Across the street, the park.
The wind lifts. What withdraws.
The dog on the line strains to get on
The path hurries away.
And “Listen,” the poem immediately following:
The shaded window.
Voices from the garden rose
to the room and soon the green blanket
soothed you. The phone rang. A door
closed. No one turning
down the gravel path, no one
taking up the garden shears.
The primary risk here, and one that Hamilton imperfectly avoids, is that the poems’ cumulative effect will be too consistent a tone, too successful a restraint. In the third section particularly, the poems often leave the reader falling asleep in the middle of a lightning storm; the poet’s effort to restore rhythm and stability to an uncertain and jarring circumstance must pay equal allegiance to the methods of the struggle and the forces struggled against, and Hamilton errs too often toward the former at the expense of the latter. She also concludes the section by letting slip a bit of metaphysic—“Blessed is he who came into being / before he came into being”—which might have been better placed had its ken been distributed throughout. The line suggests the ritual of prayer, certainly, but Hamilton makes so uniform a case for all studied observation being equivalent in function to prayer that the more traditional kind, when it appears, seems redundant. These two lines adopt the weight of the whole section, and they collapse beneath it.
Nevertheless, the third part does introduce at greater length a device Hamilton employs in the book’s fourth, final, and fully effective section, one that successfully transmits a sense of urgency without capitulating to plot. “One by Two” is a long poem that is actually a long sentence plus a brief coda, a set of independent clauses set out mainly in couplets and tercets over 12 pages. Instead of deploying commas to create a stuttering sense of haste, Hamilton relies upon the colon to set the pace of the poem:
They cut the flax and lay it in a ditch
for weeks: it did not rot,
it softened in the water:
they beat and beat it, then
the men spun it, splitting their fingers
and then, in spring, the weaver came,
stayed a week, going
from farm to farm:
Considered alone, there’s no reason this description should require its own special punctuation. But look at what follows:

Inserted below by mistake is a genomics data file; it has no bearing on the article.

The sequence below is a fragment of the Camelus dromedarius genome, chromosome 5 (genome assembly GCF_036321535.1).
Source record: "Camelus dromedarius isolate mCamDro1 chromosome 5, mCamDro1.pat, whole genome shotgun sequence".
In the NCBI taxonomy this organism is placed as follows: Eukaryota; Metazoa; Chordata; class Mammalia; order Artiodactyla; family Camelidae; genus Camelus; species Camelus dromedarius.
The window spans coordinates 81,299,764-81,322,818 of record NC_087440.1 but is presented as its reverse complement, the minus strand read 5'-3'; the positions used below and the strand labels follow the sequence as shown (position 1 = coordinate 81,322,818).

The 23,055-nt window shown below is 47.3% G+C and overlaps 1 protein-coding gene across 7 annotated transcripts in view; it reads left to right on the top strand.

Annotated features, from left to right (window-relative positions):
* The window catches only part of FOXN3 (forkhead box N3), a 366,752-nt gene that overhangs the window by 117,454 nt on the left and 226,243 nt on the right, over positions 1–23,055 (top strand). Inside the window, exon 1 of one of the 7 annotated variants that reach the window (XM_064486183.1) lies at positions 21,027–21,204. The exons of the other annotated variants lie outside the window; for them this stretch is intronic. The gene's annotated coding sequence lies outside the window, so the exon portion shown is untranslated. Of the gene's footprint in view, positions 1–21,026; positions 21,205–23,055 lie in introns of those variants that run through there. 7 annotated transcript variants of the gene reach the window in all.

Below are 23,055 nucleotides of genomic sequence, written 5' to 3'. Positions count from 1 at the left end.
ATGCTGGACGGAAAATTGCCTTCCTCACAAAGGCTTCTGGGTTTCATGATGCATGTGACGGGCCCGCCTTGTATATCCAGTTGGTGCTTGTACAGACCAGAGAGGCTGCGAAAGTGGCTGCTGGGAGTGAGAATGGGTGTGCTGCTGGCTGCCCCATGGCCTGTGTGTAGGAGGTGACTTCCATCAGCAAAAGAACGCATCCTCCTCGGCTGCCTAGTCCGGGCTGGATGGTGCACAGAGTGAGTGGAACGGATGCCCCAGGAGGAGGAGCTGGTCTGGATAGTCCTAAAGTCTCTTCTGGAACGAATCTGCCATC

In one film, a man turns the page of a
in another film, a man turns the page
of a book: the director moved
from continent to continent, he worked
in translation, but the one image
did not change: the man breathing,
the page turning, the weight of
the paper in his hand:
There is no obvious relationship between these two abbreviated stanzas, other than their shared intimations of methodical labor. And it is the repeated use of the colon that allows Hamilton to reproduce the effect of, and also to meditate upon, this theme, and thereby to link the anxiety of the prior sections with the ritual formality of the book as a whole. This particular mark of punctuation suggests that what is to follow will offer a satisfactory elaboration of what precedes: Here, I’ll say something unclear, and this list will clarify it for you. But Hamilton subverts this expectation and, in so doing, creates the urgency that will require an accompanying restraint.
Divide These is a book about perpetually unrewarded efforts to secure peace, and if that implies an uncertainty, that is not the same thing as saying the book is or even requires a mystery. If it relied upon plot—upon details the revelation of which would realize expectations—then it would merely be a story delayed in its telling. But what concerns Hamilton is not the story of what happens, but the ways in which we seek and fail to shore ourselves against those stories’ consequences. In that sense, the wreck and ruination embedded in the daily, the epistemological pressure it applies, stands in for what occurs to the left of the colon’s promissory mark. And what we wish to occur to its right is clarification, or a cure. If all language is ritual, and ritual itself is a kind of spell to soothe the wildness of the world, then Divide These proposes both diagnosis and treatment, and wisely and patiently documents the paradox of how to live with the fatal affliction of doubt without ever fully submitting to the folly of believing in its perfect remedy.
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November 01, 2005
7 Min read time